Tuesday, January 19, 2016

Top Ten Tuesday!

Top Ten Books I've Recently Added to My TBR

1. This Monstrous Thing by Mackenzie Lee

In 1818 Geneva, men built with clockwork parts live hidden away from society, cared for only by illegal mechanics called Shadow Boys. Two years ago, Shadow Boy Alasdair Finch’s life shattered to bits.
His brother, Oliver—dead.
His sweetheart, Mary—gone.
His chance to break free of Geneva—lost.
Heart-broken and desperate, Alasdair does the unthinkable: He brings Oliver back from the dead.

2. The Lady Who Lived Again by Thomasine Rappold

Madeleine Sutter was once the belle of the ball at the popular resort town of Misty Lake, New York. But as the sole survivor of the community’s worst tragedy, she’s come under suspicion. Longing for the life she once enjoyed, she accepts a rare social invitation to the event of the season. Now she will be able to show everyone she’s the same woman they’d always admired—with just one hidden exception: she awoke from the accident with the ability to heal.

3. F*ck Love by Tarryn Fisher

Helena Conway has fallen in love.
Unwillingly. Unwittingly.
But not unprovoked.
Kit Isley is everything she’s not—unstructured, untethered,
and not even a little bit careful.
It could all be so beautiful … if he wasn’t dating her best friend.
Helena must defy her heart, do the right thing, and think of others.
Until she doesn’t.

4. Look Who's Back by Timur Vermes

Berlin, Summer 2011. Adolf Hitler wakes up on a patch of open ground, alive and well. Things have changed – no Eva Braun, no Nazi party, no war. Hitler barely recognises his beloved Fatherland, filled with immigrants and run by a woman.

People certainly recognise him, albeit as a flawless impersonator who refuses to break character. The unthinkable, the inevitable happens, and the ranting Hitler goes viral, becomes a YouTube star, gets his own T.V. show, and people begin to listen. But the Führer has another programme with even greater ambition – to set the country he finds a shambles back to rights.

5. Hanging Mary by Susan Higginbotham

In 1864 Washington, one has to be careful with talk of secession. Better to speak only when in the company of the trustworthy, like Mrs. Surratt. A widow who runs a small boarding house, Mary Surratt isn't half as committed to the cause as her son, Johnny. If he's not escorting veiled spies, he's inviting home men like John Wilkes Booth, the actor who is even more charming in person than he is on the stage. But when President Lincoln is killed, the question of what Mary knew becomes more important than anything else.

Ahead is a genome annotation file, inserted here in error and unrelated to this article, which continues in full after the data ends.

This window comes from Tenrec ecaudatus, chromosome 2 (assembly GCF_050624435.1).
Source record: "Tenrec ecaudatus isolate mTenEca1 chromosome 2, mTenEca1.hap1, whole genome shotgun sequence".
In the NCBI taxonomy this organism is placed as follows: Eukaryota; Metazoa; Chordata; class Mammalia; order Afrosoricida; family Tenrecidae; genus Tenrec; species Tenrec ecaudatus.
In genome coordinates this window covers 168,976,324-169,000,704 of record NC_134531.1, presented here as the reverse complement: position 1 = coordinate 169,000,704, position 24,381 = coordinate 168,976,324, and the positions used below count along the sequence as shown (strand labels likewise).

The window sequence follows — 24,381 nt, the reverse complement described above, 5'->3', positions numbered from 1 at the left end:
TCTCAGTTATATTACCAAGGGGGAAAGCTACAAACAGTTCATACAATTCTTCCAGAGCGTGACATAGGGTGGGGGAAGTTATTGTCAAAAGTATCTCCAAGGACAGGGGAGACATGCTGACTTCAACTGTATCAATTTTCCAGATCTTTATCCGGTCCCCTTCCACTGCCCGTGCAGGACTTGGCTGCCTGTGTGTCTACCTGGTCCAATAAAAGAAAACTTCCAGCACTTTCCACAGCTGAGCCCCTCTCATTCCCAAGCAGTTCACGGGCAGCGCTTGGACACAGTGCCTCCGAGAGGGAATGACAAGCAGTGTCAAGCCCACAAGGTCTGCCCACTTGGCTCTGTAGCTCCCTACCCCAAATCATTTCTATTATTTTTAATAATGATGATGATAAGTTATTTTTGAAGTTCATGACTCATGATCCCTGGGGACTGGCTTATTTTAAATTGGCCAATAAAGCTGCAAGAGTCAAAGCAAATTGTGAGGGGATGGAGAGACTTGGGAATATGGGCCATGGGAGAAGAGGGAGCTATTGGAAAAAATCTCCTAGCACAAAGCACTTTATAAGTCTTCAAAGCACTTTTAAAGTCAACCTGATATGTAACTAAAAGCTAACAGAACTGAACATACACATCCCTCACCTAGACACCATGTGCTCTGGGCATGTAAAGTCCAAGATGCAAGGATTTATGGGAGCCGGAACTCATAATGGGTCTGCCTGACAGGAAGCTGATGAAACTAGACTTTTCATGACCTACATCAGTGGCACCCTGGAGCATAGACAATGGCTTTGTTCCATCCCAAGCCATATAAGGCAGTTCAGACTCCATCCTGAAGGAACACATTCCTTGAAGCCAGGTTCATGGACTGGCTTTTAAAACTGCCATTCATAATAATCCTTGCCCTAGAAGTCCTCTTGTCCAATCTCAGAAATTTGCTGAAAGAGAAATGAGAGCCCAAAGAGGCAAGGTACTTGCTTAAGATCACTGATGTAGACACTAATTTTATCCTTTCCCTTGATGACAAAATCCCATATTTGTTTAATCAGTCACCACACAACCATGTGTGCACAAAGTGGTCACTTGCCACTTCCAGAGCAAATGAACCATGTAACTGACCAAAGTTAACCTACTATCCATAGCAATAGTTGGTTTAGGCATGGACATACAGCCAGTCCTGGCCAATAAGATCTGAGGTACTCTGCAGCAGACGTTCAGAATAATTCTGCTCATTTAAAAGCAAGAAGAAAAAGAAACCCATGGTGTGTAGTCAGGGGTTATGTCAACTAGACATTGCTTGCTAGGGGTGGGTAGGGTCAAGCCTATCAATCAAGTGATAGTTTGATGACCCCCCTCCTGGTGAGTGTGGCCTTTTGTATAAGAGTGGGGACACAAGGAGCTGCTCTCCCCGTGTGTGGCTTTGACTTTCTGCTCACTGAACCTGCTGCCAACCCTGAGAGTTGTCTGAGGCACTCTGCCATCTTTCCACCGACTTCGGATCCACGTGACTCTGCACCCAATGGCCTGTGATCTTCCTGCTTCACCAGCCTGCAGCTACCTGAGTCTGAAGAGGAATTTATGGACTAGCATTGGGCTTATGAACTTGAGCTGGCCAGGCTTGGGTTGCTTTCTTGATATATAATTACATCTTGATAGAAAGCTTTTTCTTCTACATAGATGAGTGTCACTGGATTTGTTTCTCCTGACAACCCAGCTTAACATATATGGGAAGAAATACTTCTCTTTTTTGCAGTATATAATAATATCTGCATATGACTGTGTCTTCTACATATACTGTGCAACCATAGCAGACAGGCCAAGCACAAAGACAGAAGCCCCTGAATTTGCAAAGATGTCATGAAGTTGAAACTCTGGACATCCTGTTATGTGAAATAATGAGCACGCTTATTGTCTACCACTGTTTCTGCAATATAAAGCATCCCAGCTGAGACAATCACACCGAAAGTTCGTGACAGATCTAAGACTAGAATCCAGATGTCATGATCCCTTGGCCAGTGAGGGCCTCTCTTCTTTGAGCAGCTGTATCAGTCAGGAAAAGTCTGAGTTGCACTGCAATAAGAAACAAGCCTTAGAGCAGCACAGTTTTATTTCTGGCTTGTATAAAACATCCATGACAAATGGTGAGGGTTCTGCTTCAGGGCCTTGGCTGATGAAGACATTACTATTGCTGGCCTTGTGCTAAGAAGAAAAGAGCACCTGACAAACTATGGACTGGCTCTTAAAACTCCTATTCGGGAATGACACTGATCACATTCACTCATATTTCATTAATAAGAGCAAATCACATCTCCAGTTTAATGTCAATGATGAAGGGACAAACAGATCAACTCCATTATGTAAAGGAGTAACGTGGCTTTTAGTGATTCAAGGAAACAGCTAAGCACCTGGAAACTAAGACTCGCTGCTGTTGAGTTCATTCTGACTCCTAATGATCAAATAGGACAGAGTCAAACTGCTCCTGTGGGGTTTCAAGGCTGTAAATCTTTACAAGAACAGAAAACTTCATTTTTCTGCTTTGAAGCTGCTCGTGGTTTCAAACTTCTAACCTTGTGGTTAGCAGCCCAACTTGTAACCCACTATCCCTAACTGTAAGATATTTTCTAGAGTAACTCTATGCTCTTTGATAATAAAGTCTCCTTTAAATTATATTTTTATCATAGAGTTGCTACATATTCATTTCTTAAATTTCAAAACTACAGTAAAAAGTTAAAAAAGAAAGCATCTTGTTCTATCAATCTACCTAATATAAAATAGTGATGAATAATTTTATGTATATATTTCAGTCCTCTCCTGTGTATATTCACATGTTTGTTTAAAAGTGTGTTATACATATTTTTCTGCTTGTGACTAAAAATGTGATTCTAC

6. White Space by Ilsa Bick

Seventeen-year-old Emma Lindsay has problems: a head full of metal, no parents, a crazy artist for a guardian whom a stroke has turned into a vegetable, and all those times when she blinks away, dropping into other lives so ghostly and surreal it's as if the story of her life bleeds into theirs. But one thing Emma has never doubted is that she's real.
Then she writes "White Space," a story about these kids stranded in a spooky house during a blizzard. Unfortunately, "White Space" turns out to be a dead ringer for part of an unfinished novel by a long-dead writer. Thing is, when Emma blinks, she might be doing the same and, before long, she's dropped into the very story she thought she'd written.

7. Sound & Fury by Jeffrey Cook

Ask a bunch of eclectic writers to write stories inspired by one of the greatest dramatists of all time. Cast the stories in various punk genres: Cyber, Tesla, Diesel, Steam, Clock. Result: an innovative collection of stories inspired by the Bard, with a twist! Punk stories show the path not taken or the path that shouldn't be taken. Let us reshape your world.

8. The Paper Swan by Leylah Attar

They say it takes 21 days to form a habit.
They lie.
For 21 days she held on.
But on Day 22, she would have given anything for the sweet slumber of death.
Because on Day 22, she realizes that her only way out means certain death for one of the two men she loves.

9. The Girl From Everywhere by Heidi Heilig

Nix’s life began in Honolulu in 1868. Since then she has traveled to mythic Scandinavia, a land from the tales of One Thousand and One Nights, modern-day New York City, and many more places both real and imagined. As long as he has a map, Nix’s father can sail his ship, The Temptation, to any place, any time. But now he’s uncovered the one map he’s always sought—1868 Honolulu, before Nix’s mother died in childbirth. Nix’s life—her entire existence—is at stake. No one knows what will happen if her father changes the past. It could erase Nix’s future, her dreams, her adventures . . . her connection with the charming Persian thief, Kash, who’s been part of their crew for two years. If Nix helps her father reunite with the love of his life, it will cost her her own.

10. Sex, Drugs, and Rock 'n' Roll by Zoe Cormier

How can wordless collections of sounds send shivers down our spines and tickle ancient parts of our brains we share with reptiles? How did a chemist's quest to create a drug to ease the pain of childbirth result in the creation of LSD? Why do goats partake in oral sex, and how can a horse (or even a table) make us weak in the knees? And how on earth could the revered 'father of anatomy' not know where the clitoris was?
From tortoiseshell condoms to superstar athletes on hallucinogens, these burning questions are explored and dissected, mixed with insights from some of the world's bravest, cleverest and downright weirdest scientist experimenting on the edge - and themselves.

Weekly feature courtesy of The Broke and the Bookish Blog

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